This post was inspired by a question posed recently by a homeowner who was concerned about the neighbour’s new basement excavation and whether or not it would undermine her property.
She wanted to know what precautions could be taken to ensure that the neighbour would dig under the party wall only and stop as soon as they had enough room to construct the new basement wall and underpin the party wall.
I had to explain the realities of this sort of undertaking. The contractors work in a very confined space which is dark, hot and noisy and it is difficult to be precise on all measurements. However, an experienced contractor can observe the existing footings when they have exposed them use these as a guideline to work to.
The party wall surveyor does not inspect the works for encroachment. The building control officer or the designing engineer will check the underpinning but that won’t give a clue as to any encroachment.
My owner discussed the possibility of drilling down on their side of the wall. I had to point out that the practicalities of such a proposal were out of the question. They would have to empty their reception rooms, lift up their floor boards and drill down all the way along the wall. Then if they were to hit concrete, they would know that there was encroachment but not how much. Furthermore, if the concrete is already there then it is too late.
The message is this, once the basement is excavated and constructed any encroachment will not come to light until the neighbour starts digging their own basement.
This led the discussion onto a case I dealt with in West London, in a very high value area densely populated with rows of Victorian terraced houses. All on shallow foundations with lime mortar masonry. In other words, expensive and fragile buildings.
The neighbour had bought her house with a basement already constructed a few years earlier. My appointing owner proposed a basement very similar to their neighbour’s basement.
The neighbour was delighted to hear that she would be receiving a windfall because my owner intended to make use of her basement wall and would therefore make a financial contribution to reflect the benefit. The neighbour was looking forward to a year’s worth of school fees, perhaps more.
As the excavation progressed it became apparent that the neighbour’s contractors had undermined and encroached massively onto my appointing owner’s land and that now there were huge lumps of concrete filling up the space where my appointing owner wanted a basement.
The encroachment presented a serious problem. In some areas the encroachment was up to a metre inboard of the line of the party wall. If the excess was cut off using pneumatic drills or Kango type breakers the work would violently shake both houses causing extensive damage.
The solution was to cut the excess off with a wire saw. This is a powered cutting device that has three or more pulley wheels fixed to the concrete. A diamond encrusted wire is stretched between the pulleys and driven round by a motor creating, in effect, a giant cheese wire that cuts off the excess concrete.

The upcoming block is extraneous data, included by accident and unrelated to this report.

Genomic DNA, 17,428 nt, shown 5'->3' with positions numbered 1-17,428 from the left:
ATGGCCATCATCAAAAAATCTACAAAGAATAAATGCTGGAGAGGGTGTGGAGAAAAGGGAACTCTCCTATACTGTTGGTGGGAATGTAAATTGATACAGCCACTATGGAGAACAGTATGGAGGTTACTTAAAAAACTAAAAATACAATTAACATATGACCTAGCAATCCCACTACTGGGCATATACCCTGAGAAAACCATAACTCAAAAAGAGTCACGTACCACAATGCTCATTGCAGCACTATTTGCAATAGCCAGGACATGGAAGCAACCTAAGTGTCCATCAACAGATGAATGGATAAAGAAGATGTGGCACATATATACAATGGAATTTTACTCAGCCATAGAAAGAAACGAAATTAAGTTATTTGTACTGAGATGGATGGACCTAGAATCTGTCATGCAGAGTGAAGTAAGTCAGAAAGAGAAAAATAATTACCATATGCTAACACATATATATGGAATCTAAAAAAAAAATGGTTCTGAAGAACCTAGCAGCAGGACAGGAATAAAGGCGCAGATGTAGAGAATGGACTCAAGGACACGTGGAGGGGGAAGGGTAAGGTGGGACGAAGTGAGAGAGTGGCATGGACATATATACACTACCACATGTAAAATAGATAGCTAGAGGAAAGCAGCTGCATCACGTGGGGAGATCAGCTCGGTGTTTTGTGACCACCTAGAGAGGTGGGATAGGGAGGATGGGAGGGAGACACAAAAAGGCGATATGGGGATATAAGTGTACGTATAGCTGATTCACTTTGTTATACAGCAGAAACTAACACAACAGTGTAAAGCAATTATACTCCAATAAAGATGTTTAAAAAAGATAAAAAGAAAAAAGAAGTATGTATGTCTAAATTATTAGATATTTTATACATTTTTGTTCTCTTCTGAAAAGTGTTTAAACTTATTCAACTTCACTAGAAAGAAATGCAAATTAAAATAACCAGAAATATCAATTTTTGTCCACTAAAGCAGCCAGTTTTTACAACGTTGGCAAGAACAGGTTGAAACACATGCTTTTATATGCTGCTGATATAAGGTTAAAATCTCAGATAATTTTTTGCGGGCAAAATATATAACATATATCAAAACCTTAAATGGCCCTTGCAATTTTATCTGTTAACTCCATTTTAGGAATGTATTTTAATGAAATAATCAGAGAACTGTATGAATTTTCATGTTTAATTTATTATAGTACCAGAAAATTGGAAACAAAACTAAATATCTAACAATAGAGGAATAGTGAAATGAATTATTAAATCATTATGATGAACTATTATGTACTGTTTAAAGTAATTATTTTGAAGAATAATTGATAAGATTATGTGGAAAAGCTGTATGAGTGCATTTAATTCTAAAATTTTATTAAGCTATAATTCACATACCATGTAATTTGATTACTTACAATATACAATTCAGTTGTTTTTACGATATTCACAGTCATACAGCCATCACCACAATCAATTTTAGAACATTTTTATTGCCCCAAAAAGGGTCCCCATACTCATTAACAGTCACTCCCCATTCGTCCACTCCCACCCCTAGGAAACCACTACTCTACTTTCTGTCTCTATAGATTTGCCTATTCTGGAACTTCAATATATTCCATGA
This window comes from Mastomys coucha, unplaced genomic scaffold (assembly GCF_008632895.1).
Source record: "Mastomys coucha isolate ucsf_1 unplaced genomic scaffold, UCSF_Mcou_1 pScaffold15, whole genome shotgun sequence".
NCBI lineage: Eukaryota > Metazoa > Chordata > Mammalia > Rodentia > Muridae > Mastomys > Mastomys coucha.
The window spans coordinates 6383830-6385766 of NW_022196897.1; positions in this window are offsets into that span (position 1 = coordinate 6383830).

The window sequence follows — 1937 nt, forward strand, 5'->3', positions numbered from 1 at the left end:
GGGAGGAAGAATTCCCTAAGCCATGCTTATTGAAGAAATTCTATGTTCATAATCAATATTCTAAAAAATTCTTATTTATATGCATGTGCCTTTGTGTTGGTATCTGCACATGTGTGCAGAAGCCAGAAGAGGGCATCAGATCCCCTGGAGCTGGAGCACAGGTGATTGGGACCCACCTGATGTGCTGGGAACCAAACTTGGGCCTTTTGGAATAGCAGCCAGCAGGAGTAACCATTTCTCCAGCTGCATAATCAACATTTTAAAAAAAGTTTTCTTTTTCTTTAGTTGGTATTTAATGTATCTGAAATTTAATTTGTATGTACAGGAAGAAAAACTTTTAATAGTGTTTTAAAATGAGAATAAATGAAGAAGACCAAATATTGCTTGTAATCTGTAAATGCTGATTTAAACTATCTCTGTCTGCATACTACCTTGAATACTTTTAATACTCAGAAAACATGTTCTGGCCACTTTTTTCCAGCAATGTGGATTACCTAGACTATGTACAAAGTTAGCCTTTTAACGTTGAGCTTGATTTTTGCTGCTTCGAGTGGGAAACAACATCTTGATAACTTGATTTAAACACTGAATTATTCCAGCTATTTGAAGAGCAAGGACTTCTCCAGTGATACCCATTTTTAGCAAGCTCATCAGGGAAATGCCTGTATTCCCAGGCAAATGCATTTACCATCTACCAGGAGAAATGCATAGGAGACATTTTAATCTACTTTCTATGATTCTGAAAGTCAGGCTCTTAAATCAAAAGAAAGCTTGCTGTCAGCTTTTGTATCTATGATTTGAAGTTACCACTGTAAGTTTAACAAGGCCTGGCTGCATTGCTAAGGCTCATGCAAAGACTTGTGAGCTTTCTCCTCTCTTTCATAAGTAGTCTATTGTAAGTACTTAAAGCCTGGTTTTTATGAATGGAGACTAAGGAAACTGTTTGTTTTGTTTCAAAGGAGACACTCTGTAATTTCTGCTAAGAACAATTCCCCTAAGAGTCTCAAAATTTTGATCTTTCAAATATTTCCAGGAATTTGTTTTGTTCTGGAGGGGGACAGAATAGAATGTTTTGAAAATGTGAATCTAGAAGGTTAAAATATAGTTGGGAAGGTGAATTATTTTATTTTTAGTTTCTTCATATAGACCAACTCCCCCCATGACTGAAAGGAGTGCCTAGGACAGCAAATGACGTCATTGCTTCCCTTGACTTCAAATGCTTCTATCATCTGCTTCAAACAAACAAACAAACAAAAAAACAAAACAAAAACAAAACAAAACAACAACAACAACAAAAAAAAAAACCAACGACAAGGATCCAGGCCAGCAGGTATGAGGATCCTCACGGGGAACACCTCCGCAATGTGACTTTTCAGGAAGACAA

A further complication was that once the concrete has been cut off it has to be lowered to the ground gently and the pieces are too large to remove from the basement. It can’t be broken up using drills, Kango breakers etc. co before the cut takes place, further ground has to be dug away so that the lumps can be buried under the basement.
All of this extra work cost tens of thousands of pounds, which was offset against the payment for making use of the wall. So, our hapless lady next door didn’t get her school fees paid at all in the end.
There were a couple of further technical aspects that present a potential trap for the unwary.
There is an argument that an enclosure payment such as the one due in the above case should go to the previous owner (who carried out the work) rather than the current owner who bought the property with an existing basement.
The neighbour in this case didn’t countenance this argument and insisted that she’d bought the property as is and had paid for the wall therefore should benefit from any windfall. This did however mean that she couldn’t then argue it wasn’t her responsibility when the encroachment was discovered. She may have had a claim against the previous owner or the contractors but that is outside the scope of this post.
There was a further argument regarding the position of the “cut”. The argument runs:
1) If the cut is made at the toe of the corbelled brickwork then it is works of “repair” at the cost of the neighbour.
2) If the cut is beyond the toe of the brickwork – to make a thinner wall – then this is work to the wall to be carried out at the building owner’s expense not at the expense of the neighbour. This would have cost the building owner a lot of money.
There was a final complication, in that if the concrete was cut off and the resulting wall too thin would the engineers deem it safe and fit for purpose? In this instance there wasn’t a problem, but it is something to be beware of.
In summary, when envisaging a basement dig out, or having to endure a neighbour’s basement dig out, you are strongly advised to appoint a party wall surveyor who has some experience in the matter, who can advise on remedies in the event of encroachment, security payments, compensation and payments for enclosure on an existing wall. The cost of the party wall surveyor is very minor in relation to the cost of the works.